This hobby is a whole lot more fun if you go find a product you actually enjoy instead of hanging around a thread just to complain about a product you don't. Each headphone has its own characteristics. That's what makes it all so fun. That's why many of us have so many headphones in our arsenals. Stop trying to "fix" the one that doesn't conform to your preferred sound signature.
     
    Last edited: Aug 20, 2018
  8. kelly200269
    I think it’s acceptable for anyone to say that ‘you’/they personally find a certain headphone sounds a certain way.
    If YOU find the 1990 sibilant, then that’s OK. Or NOT OK for you as the case may be!
    But I take issue with people labelling the 1990’s as sibilant, full-stop. They’re not.
    +1
     
    Last edited: Aug 20, 2018
  9. megabigeye
    Ah, okay, I think I'm beginning to understand what you mean.
    The DT 1990 doesn't really have a mid/upper-bass or lower-mids emphasis, which is where I think warmth comes from, so adding a warm amp would probably be okay.
    I think what you're referring to as "dry" I'd probably refer to as "perceived detail," which has as much (or more sometimes) to do with treble presentation (especially in the upper harmonics) as it does with actual detail retrieval. Am I in the right ball field? The DT 1990 does have a lot of treble, and upper harmonics are pretty forward, so pairing them with an overly bright amp might not be the best match, if that's not what you're after.
    ...After a little bit of reading of definitions of terms, "dry" seems to also connote a very vague lack of refinement in detail and texture retrieval. I think whether you find them to be dry, grainy, or gritty is going to come down to you. As you can see from the last few pages of this thread, some people enjoy the treble of the DT 1990, some don't. Personally, I find the DT 1990's treble to be forward, but smooth in presentation (in comparison to, say, the PM-3 which I find recessed but somewhat grainy, or the HD 650 which sounds recessed but smooth).
    I have the FiiO E12A, which (along with the E12) is the predecessor the the A5, and from recollection the DT 1990 plays well with it. I haven't listened to the pairing in a while, though, so my memory of it isn't the best. I can listen to them both a little later, if you like, but you might want to find somebody with that exact amp.
     
    Last edited: Aug 20, 2018
    nishan99 likes this.
  10. nishan99
    No need thank you. <3
    Dry term applies to the whole sound not just the treble, the only headphones that produce the tiny details while still sounding smooth are electrostats, and i think that's why they sound unnatural and odd because ligically smoothness means you refined something so you have to loss the tiny details to produce smooth thing.and the electrostats combining both so it's odd sounding and defently unnatural sound.
    some may use the term metalic rather than dry.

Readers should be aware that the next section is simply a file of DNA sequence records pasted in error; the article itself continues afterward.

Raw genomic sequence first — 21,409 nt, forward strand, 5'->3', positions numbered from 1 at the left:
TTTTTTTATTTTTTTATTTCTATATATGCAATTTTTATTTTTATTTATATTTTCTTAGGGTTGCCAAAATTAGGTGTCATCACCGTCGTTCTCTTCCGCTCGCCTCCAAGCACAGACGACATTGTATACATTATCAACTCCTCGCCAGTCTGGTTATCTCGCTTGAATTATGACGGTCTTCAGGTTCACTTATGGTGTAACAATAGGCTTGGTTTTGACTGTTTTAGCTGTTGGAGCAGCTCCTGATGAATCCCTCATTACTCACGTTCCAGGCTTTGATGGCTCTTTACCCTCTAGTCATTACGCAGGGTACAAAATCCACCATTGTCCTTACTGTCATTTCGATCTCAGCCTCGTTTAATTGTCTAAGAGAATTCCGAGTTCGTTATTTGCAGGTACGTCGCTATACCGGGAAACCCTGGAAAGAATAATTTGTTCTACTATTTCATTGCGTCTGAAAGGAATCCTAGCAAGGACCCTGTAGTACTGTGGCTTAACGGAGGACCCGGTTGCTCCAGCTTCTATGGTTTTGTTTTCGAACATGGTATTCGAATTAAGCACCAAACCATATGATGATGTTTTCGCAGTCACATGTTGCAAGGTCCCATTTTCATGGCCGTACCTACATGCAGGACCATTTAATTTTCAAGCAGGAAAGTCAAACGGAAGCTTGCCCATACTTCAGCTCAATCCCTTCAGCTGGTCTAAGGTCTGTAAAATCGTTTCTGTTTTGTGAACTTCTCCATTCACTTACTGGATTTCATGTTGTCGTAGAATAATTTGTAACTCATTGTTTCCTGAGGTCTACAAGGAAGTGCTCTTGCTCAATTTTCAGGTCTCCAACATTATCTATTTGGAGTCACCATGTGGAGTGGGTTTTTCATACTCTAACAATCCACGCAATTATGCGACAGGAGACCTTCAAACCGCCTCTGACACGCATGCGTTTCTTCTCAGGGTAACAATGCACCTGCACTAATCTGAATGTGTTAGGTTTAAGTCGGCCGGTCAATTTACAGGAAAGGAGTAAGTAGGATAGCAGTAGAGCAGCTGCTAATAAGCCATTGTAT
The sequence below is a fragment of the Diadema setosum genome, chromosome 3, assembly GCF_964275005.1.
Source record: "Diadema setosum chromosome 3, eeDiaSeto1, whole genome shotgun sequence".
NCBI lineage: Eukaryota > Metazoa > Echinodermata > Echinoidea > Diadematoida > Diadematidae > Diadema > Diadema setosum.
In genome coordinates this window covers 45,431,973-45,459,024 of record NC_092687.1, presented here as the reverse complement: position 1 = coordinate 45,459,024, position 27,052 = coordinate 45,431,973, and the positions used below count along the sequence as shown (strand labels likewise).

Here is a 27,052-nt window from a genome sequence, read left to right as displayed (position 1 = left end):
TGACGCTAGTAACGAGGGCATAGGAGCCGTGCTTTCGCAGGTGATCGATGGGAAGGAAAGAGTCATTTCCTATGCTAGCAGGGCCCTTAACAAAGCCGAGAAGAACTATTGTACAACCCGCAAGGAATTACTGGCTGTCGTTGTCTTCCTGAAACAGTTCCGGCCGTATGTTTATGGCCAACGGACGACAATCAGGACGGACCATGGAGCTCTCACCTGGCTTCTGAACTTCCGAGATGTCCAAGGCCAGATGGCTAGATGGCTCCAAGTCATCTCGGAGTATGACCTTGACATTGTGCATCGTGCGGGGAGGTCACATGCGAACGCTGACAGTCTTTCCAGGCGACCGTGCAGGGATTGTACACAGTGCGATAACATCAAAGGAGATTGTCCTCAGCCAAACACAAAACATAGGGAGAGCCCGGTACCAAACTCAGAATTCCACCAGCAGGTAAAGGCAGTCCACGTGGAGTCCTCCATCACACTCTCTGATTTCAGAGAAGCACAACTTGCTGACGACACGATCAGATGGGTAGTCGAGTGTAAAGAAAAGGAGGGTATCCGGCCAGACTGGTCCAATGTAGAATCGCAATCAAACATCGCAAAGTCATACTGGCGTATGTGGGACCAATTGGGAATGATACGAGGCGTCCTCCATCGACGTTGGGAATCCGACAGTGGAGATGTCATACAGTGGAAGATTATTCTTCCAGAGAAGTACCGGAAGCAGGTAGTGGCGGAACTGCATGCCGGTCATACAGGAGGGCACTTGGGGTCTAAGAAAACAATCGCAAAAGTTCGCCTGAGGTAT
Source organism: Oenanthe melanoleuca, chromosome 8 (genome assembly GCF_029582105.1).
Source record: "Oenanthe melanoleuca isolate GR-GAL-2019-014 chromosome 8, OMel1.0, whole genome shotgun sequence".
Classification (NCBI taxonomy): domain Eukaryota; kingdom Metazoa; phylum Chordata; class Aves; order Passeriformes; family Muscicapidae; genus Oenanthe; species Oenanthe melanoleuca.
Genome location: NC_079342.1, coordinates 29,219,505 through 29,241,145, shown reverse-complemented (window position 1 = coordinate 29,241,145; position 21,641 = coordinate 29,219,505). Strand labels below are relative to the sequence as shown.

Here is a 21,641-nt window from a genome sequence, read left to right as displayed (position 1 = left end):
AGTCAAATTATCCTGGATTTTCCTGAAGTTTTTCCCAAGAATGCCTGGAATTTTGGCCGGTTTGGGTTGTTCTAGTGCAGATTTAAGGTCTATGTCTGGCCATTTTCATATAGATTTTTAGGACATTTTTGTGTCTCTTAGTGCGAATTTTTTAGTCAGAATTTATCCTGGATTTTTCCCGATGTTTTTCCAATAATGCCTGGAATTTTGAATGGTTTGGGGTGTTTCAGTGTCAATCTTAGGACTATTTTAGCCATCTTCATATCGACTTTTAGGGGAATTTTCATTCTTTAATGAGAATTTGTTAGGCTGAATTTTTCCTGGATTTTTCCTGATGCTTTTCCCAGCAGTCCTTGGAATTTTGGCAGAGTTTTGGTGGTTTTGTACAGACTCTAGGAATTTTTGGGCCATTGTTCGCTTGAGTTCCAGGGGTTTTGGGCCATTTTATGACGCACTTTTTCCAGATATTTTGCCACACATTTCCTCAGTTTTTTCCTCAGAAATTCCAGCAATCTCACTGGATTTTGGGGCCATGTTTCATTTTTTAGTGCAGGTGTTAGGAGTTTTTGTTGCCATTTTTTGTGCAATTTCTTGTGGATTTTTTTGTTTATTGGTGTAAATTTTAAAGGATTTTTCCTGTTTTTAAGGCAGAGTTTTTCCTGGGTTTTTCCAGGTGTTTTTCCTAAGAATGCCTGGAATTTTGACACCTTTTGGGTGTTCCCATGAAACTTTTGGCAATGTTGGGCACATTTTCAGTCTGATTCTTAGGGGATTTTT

11. megabigeye
    I was mentioning the treble because that's what is arguably the least smooth on these headphones; and also because that's where a lot of perceived detail/texture comes from-- which is part of what "dryness" is, so far as I can tell. I guess I wouldn't describe the overall sound as "dry," but I haven't heard any electrostats, if that's your point of comparison.
     
    Last edited: Aug 20, 2018
    nishan99 likes this.
  12. phunkfarm
    OK, I got a pair for $499 with a bonus amp. Lets say were talking $400 for the phones alone. Im struggling, searching the depths of my brain to come up with a pair of $400 phones that can touch the DT1990. Further whenever I see a detailed comparison to these phones, Invariably, the target phones are always sub $1000 offerings due to the retail list of the DT1990. When you factor in what you can actually score a pair for (half retail), then we start approaching the definition of the term "game changer".

    If I'm wrong here - prove it to me. Come up with a pair of phones that can be had for <$500 that can compare to the DT-1990. Short of the HD-600, I don't see too many rivals.

    I'm waiting....
     
    Last edited: Aug 20, 2018
    Hyp0xia likes this.
  13. WildStyle-R11
    HD660 S
     
  14. Sekka
    No one is complaining, I asked for some recommendations based on my two issues with the DT1990, got a recommendation, then was repeatedly told by the same person that I couldn't possibly be hearing sibilance unless there is some problem with my setup or ears. Before then, I was only looking to "find a product I actually enjoy". Is nothing but praise allowed in a product thread, some unspoken rule that every thread must be an echo chamber?

    If I find a headphone to sound sibilant, I'm going to say it sounds sibilant. I don't care if that offends you at this point, I've already clearly stated several times that what I hear and what others may hear are two different issues. If it could be scientifically proven that the dt1990 sounds exactly one specific way, it would be worth arguing. It's not, so this is a waste of time
     
  15. phunkfarm
     
    nishan99 likes this.